I heard plenty of interviews of Don Imus talking to Anna Quindlen while driving in the car together with my Dad. Good memories! Although I don’t recall ever actually listening to what they had to say. I was in my early twenties, so who could blame me? (Anna wouldn’t and you’ll understand after you read Part I’s “The Laboratory of Life” which made me teary-eyed) Now I understand full well what makes a Pulitzer prize author.
Unfortunately, Mom duty called and I was not able to attend the Anna Quindlen book event at Talbot’s on Tuesday, April 24th that was hosted by the fabulous Liz Gumbinner, editor of Cool Mom Picks.
“One of my literary heroes has always been Anna Quindlen. She’s not only an amazing columnist, Pulitzer Prize winning journalist, hard-working mom, and now incredible author, she’s an all-around very cool, very inspiring woman,” said Liz.
Booked by Harriet described the event as “a lovely evening of shopping, champagne, cupcakes and LOTS OF CANDLES.”
Through my connections, I was able to arrange to get my hands on an autographed copy of Anna’s latest.
This book which has been beautifully described as “a warm, humorous take on motherhood, marriage, girlfriends, our bodies,” is a welcome break from ME continuing to read the 50 Shades trilogy. Apparently, attendees were asking Anna her opinion of the 50 Shades sensation. I so wish I was there to hear her response.
As a 34-year-old mom with two sons, her readers would respond, “You are writing my life.” I am envious that she was “fridgeworthy.” How I dream of hearing that about my writing. Her prose is so vivid and filled with such beautiful imagery:
“…You dream yourself a life out of bits of fantasy and imaginings, like cotton candy, pink and mostly airy.” (page 17)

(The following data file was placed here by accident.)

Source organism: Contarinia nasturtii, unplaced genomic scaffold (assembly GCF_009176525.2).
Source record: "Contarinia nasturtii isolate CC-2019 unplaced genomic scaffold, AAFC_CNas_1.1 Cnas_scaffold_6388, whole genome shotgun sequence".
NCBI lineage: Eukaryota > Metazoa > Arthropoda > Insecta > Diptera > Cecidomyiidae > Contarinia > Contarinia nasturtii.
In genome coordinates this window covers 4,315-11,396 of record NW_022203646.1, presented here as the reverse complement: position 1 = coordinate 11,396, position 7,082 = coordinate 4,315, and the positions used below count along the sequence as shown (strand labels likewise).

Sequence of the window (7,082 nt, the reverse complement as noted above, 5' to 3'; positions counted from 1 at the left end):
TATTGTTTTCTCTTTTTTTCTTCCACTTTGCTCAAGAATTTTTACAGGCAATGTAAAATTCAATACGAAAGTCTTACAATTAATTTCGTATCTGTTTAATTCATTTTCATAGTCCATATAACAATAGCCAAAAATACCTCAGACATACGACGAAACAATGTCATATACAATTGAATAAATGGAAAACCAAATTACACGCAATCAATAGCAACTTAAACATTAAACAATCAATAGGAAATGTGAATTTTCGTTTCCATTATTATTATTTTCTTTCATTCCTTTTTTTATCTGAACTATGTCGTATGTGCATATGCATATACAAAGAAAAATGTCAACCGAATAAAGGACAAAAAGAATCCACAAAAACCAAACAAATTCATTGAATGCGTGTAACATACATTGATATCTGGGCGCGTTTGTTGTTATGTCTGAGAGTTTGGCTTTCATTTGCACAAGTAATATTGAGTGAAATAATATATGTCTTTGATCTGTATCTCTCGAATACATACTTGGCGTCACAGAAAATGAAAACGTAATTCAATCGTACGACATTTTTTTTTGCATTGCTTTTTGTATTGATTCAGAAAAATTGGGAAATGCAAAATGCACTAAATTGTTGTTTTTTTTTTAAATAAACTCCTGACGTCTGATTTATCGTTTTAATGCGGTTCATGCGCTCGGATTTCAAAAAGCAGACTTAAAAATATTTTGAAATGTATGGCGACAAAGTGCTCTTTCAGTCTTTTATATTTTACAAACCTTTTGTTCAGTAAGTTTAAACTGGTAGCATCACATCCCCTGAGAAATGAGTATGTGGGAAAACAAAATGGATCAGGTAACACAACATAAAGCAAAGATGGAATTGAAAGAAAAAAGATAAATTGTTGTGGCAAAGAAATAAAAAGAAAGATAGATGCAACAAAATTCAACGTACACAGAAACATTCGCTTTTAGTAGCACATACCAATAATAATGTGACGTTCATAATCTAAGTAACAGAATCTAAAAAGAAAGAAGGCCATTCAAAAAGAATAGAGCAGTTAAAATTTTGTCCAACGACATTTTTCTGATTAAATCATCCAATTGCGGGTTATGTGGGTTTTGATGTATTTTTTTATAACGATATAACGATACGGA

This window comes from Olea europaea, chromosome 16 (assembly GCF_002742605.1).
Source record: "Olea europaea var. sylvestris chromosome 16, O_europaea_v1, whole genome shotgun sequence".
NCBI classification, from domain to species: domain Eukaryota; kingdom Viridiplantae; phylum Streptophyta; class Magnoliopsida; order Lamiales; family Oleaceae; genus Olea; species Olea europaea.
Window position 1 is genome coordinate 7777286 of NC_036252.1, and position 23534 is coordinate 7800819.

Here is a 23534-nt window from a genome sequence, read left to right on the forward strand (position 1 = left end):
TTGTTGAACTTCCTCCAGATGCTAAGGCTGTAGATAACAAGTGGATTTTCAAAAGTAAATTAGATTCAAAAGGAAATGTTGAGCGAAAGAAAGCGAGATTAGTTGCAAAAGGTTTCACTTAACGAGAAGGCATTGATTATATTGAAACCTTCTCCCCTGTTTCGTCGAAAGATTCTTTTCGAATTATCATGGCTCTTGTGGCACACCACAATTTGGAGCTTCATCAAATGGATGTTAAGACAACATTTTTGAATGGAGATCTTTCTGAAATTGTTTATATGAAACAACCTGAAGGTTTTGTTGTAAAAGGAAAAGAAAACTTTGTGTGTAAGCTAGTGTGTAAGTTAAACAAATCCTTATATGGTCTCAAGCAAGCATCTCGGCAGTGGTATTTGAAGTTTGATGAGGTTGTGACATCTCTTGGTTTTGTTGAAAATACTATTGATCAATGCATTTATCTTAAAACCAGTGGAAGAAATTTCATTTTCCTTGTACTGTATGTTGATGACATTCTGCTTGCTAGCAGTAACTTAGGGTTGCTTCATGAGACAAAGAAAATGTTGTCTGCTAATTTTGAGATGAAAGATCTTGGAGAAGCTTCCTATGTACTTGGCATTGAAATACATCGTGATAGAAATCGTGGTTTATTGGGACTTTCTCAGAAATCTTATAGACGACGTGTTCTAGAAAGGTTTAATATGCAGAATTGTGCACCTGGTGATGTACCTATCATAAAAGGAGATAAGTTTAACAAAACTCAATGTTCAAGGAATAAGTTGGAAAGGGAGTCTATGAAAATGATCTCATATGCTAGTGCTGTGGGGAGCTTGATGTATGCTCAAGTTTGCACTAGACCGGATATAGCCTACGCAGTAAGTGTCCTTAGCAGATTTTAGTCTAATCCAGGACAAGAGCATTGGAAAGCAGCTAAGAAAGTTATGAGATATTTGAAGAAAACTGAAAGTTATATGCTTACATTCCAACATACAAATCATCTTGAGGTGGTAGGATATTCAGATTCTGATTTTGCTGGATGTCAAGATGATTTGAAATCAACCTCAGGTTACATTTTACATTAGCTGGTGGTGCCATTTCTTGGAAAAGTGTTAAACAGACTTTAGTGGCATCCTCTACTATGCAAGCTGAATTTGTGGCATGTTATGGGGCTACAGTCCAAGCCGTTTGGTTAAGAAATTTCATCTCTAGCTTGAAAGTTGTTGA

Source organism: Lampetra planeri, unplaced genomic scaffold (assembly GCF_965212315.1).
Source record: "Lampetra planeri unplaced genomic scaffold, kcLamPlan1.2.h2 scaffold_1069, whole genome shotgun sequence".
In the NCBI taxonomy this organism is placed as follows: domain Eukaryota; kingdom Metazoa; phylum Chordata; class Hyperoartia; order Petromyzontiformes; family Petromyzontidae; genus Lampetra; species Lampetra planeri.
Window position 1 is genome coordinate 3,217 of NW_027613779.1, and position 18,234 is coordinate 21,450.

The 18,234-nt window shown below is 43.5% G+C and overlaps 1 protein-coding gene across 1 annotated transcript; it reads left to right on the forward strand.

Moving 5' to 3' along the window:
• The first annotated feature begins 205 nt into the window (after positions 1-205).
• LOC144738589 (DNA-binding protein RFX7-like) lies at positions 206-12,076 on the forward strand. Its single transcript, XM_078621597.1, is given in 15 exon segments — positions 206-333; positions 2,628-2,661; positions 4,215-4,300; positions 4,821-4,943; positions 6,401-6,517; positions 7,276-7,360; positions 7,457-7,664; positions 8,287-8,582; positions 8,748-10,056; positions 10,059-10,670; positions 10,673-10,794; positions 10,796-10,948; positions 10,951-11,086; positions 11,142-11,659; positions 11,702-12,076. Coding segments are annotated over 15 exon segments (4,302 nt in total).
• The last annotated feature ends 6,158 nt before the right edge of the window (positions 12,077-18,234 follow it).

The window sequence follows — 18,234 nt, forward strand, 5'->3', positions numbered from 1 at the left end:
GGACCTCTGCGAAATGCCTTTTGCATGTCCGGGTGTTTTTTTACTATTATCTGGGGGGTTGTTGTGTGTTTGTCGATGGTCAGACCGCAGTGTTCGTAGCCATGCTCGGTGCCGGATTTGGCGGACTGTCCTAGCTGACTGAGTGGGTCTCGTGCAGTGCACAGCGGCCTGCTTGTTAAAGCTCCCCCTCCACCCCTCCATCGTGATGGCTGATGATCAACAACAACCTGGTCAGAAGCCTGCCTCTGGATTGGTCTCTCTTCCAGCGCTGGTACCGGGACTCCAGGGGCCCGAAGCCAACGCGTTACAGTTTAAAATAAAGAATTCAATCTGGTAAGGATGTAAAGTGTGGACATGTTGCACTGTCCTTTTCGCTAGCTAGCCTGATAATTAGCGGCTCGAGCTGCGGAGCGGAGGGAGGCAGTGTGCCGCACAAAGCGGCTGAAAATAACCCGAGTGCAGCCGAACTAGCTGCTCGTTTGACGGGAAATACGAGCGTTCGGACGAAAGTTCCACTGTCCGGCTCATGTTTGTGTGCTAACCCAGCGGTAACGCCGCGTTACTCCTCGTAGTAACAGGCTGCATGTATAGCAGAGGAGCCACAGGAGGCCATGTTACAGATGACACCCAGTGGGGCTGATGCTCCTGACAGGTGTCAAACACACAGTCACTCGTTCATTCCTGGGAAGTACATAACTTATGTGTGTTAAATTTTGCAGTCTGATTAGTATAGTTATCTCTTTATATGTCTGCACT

The ending of the introduction is so powerful. “The fridge looks different now. The college calendar, the kids’ buisness cards, the number fo my Dad’s cardiologist, the invitation to the bridal shower for the daughter of a friend….What comes next? Who knows? it’s a long story, the story of our lives-the friends, the families, the men, the jobs, the mistakes we made and the ones we avoided, the tedium, the drama. Somethings I took a long time to figure out, and others I’ll never understand. All I can say for sure is that I want more.” (page xiii)
Other lines that struck a chord with me:
•”When I first married, I expected my husband to be all things: sex object, professional sounding board, partner in parenting, constant companion…” (pages 19)….”We’re two strong-minded people who have divergent talents and habits….He’s not the least bit interested in celebrity gossip; it’s a really bad habit and I’m sticking with it. He balances his checkbook…”(page 20)
•Sometimes I tell my children —well, frequently, I tell my children — that the single most important decision they will make is not where you live, or what you do for a living, it’s who they will marry.” (page 25)
•”…The thing about old friends is not that they love you but they know you. They remember the disastrous New Year’s Eve when you mixed White Russians and champagne, and how you wore that red maternity dress until everyone was sick of seeing the blaze of it in the office, and the uncomfortable couch in your first apartment, and the smoky stove in your beach rental. They look at you and don’t really think you look older, because they’ve grown old along with you, and like the faded paint in a beloved room, they are used to the look….” (page 162)
•Scarlett O’Hara had a seventeen-inch waist, but she couldn’t eat anything at the barbeque, and at the end fo the book, she’s alone. What’s so great about that?” (page 97)
One of my favorite chapters is “Push.” It’s about motherhood.
•”We live in a perfection society now, and nowhere has that become more powerful – and more pernicious-than in the phenomenon of manic motherhood. What the childcare guru D.W. Winnicott once called “the ordinary devoted mother” is no longer enough. Instead there is the overscheduled mom who bounces from soccer field to school fair to music lessons until she falls into bed at the end of the day, exhausted, her life somewhere between the Stations of the Cross and a decathlon.” (page 113)
I could go on and on and recite more and more quotes. But I must stop myself. Get a copy of the book and let it speak to you the way it did to me.